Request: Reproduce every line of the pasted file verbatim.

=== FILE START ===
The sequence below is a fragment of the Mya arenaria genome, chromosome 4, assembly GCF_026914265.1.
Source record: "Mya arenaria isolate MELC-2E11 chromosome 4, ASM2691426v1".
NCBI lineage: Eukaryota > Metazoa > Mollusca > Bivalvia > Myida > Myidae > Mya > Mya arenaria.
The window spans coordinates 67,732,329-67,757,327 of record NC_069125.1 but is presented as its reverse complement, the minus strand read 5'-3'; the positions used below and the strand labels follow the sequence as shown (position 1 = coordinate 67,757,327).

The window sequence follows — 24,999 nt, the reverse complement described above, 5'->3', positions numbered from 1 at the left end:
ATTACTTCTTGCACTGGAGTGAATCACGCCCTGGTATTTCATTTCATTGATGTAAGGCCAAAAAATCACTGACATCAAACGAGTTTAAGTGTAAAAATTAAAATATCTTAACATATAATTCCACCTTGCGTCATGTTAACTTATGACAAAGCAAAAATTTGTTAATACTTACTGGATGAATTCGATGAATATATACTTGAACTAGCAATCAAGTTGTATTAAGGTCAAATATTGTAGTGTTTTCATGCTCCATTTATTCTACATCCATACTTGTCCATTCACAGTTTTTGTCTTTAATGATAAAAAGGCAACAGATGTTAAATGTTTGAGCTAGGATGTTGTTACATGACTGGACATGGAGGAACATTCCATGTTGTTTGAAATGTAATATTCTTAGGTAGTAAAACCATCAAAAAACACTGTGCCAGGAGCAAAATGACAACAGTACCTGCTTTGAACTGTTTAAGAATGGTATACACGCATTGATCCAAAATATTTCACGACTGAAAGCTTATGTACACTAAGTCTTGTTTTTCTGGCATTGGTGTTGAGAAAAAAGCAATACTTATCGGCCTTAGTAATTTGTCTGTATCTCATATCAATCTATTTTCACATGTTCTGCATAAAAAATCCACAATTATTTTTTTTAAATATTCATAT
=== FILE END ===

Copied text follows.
The sequence below is a fragment of the Mya arenaria genome, chromosome 4, assembly GCF_026914265.1.
Source record: "Mya arenaria isolate MELC-2E11 chromosome 4, ASM2691426v1".
NCBI lineage: Eukaryota > Metazoa > Mollusca > Bivalvia > Myida > Myidae > Mya > Mya arenaria.
The window spans coordinates 67,732,329-67,757,327 of record NC_069125.1 but is presented as its reverse complement, the minus strand read 5'-3'; the positions used below and the strand labels follow the sequence as shown (position 1 = coordinate 67,757,327).

The window sequence follows — 24,999 nt, the reverse complement described above, 5'->3', positions numbered from 1 at the left end:
ATTACTTCTTGCACTGGAGTGAATCACGCCCTGGTATTTCATTTCATTGATGTAAGGCCAAAAAATCACTGACATCAAACGAGTTTAAGTGTAAAAATTAAAATATCTTAACATATAATTCCACCTTGCGTCATGTTAACTTATGACAAAGCAAAAATTTGTTAATACTTACTGGATGAATTCGATGAATATATACTTGAACTAGCAATCAAGTTGTATTAAGGTCAAATATTGTAGTGTTTTCATGCTCCATTTATTCTACATCCATACTTGTCCATTCACAGTTTTTGTCTTTAATGATAAAAAGGCAACAGATGTTAAATGTTTGAGCTAGGATGTTGTTACATGACTGGACATGGAGGAACATTCCATGTTGTTTGAAATGTAATATTCTTAGGTAGTAAAACCATCAAAAAACACTGTGCCAGGAGCAAAATGACAACAGTACCTGCTTTGAACTGTTTAAGAATGGTATACACGCATTGATCCAAAATATTTCACGACTGAAAGCTTATGTACACTAAGTCTTGTTTTTCTGGCATTGGTGTTGAGAAAAAAGCAATACTTATCGGCCTTAGTAATTTGTCTGTATCTCATATCAATCTATTTTCACATGTTCTGCATAAAAAATCCACAATTATTTTTTTTAAATATTCATAT